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Mr. CANTOR. Mr. Speaker, I would just say to the gentleman, I guess we are going to agree to disagree. We're dealing with the reality that we don't have the money, and we're trying to fashion a path forward that both sides can agree upon.

Obviously, we cannot agree upon that next week with all the differences that still exist, which is why we're creating the construct of a 90-day extension, which then gives us the possibility to get into conference with the Senate to try and produce a longer-term transportation funding bill.

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Mr. CANTOR. Mr. Speaker, I would say to the gentleman that the gentleman knows very well what I refer to, that the disproportionate cause of our deficit has to do with health care entitlements. And actually, as the gentleman knows, last year and this year we are proposing a solution, a plan, that does not resolve the issue overnight, but it puts us on a path towards balancing the budget.

This year, our budget chairman has worked together with the Senator from Oregon on the gentleman's side of the aisle in the Senate to propose a solution that responds to some of the complaints about the path that was taken before. Again, it is a bipartisan solution. It is a plan to save Medicare. Unlike the gentleman's party or his President, we are actually proposing a solution to the problem and saving the program for this generation and the next.

Again, I'm sure the gentleman disagrees with my characterization and I with his. But to answer his question, to get back on track as far as the schedule and the fashion in which these bills are going to be brought to the floor, yes, consistent with precedent, we will be allowing full substitutes to be offered on both sides of the aisle.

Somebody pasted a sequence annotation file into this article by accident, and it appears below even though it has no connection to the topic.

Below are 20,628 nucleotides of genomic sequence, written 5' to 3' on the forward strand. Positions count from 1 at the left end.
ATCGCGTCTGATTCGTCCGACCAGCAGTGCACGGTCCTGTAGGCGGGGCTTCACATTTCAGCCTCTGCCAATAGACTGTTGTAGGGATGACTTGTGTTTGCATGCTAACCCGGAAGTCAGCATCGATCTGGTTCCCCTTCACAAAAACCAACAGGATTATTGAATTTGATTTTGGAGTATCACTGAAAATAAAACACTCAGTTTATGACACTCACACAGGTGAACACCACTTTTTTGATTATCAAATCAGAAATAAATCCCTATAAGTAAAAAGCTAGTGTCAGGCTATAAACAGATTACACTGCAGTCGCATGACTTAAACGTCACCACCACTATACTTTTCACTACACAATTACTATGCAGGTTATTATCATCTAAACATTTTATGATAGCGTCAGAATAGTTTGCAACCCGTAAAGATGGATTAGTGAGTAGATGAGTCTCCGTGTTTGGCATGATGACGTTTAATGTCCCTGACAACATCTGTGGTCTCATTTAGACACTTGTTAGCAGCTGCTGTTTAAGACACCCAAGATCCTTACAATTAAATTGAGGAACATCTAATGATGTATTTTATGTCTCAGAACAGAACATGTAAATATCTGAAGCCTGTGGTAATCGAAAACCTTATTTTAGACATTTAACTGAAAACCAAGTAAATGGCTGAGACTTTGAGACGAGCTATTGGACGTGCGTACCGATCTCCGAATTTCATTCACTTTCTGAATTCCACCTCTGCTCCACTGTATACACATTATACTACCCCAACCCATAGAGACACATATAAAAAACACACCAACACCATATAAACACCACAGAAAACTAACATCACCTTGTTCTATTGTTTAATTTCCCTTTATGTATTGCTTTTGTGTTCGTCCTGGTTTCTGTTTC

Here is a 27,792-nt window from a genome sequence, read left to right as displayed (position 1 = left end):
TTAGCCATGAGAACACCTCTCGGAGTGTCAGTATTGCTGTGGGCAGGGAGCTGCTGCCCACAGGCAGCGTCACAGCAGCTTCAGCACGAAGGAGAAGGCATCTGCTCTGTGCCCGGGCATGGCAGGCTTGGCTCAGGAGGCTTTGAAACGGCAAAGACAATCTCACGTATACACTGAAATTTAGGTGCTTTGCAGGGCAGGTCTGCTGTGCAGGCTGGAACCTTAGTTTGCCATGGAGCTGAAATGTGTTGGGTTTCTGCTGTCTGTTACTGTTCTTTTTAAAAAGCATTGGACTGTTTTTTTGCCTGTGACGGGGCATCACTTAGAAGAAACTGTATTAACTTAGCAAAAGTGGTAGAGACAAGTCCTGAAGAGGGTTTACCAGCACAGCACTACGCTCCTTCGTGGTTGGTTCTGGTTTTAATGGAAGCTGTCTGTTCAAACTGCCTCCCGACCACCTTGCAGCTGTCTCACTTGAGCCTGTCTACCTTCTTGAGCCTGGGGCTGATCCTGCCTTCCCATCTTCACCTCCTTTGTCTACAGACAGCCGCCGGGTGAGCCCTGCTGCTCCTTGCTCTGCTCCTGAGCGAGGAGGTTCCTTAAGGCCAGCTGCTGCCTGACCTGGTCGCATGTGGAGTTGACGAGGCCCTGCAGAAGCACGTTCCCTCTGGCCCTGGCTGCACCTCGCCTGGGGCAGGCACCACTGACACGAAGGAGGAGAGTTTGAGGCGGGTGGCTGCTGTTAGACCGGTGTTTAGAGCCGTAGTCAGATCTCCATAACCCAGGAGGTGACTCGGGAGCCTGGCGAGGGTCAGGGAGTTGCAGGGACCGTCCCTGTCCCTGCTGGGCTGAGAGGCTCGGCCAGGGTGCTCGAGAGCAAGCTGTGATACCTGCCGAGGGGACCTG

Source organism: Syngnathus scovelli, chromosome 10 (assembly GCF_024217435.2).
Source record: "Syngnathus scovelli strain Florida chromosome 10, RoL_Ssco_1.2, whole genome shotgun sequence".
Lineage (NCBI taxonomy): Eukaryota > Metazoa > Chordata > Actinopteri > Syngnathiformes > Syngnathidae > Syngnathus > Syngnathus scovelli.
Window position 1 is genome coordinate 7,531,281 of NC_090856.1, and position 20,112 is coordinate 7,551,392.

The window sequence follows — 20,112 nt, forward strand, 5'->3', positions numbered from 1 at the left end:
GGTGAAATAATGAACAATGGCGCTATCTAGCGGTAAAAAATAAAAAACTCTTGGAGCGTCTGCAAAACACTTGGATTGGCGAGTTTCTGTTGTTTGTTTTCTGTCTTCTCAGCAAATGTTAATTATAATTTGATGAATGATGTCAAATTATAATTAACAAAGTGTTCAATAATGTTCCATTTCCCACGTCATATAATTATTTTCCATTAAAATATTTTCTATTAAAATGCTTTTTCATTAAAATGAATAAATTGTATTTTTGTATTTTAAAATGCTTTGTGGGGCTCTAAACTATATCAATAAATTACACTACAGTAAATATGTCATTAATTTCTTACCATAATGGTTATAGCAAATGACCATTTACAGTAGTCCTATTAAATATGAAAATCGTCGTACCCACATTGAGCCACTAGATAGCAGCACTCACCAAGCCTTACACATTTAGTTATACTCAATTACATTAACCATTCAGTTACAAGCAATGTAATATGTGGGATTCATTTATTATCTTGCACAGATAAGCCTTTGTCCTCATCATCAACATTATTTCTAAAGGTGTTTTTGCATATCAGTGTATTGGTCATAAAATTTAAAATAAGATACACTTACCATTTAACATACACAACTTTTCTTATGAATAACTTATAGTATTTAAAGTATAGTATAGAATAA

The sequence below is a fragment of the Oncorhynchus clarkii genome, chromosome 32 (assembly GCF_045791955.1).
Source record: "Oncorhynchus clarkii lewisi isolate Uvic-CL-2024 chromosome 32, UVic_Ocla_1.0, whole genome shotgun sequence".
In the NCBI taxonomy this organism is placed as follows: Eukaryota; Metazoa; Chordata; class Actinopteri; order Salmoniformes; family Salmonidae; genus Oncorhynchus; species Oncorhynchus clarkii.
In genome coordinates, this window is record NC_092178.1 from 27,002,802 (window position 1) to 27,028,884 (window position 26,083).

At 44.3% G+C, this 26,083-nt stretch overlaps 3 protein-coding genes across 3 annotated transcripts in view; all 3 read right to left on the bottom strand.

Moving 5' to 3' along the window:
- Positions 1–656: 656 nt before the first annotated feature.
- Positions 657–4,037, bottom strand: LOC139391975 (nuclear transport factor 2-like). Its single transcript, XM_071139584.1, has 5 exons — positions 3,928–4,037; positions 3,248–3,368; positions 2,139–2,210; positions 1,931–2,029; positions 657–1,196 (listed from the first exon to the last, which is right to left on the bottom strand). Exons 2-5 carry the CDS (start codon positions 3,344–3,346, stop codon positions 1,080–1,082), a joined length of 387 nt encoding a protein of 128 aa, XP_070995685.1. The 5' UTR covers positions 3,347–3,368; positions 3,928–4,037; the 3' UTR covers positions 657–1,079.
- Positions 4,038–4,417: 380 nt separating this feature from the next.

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Mr. CANTOR. Mr. Speaker, I respond to the gentleman by saying it is our view that the agreement reached in August at the top line was that, a cap. We all know we've got to do something about spending in this country, and the top line, or 302(a), within our budget resolution will reflect that top line provided in the budget resolution for the second year of the budget that we posed last year.

Again, we view it very much that we need to continue to try--at least try--to save taxpayer dollars when we are generating over $1 trillion of deficits every year, and I think the taxpayers expect no less.

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Mr. CANTOR. Mr. Speaker, I'd just say to the gentleman this is somewhat of an academic discussion given that the Senate is not going to pass a budget. And I remind the gentleman, again, it takes two Houses to go and reconcile a budget, and it takes two Houses and two parties to actually go forward. So we look forward to working with the gentleman. I told him it is our belief that we need to respond to the urgency of the fiscal crisis and do everything we can to bring down the level of spending in this town. I look forward to working with the gentleman towards that end.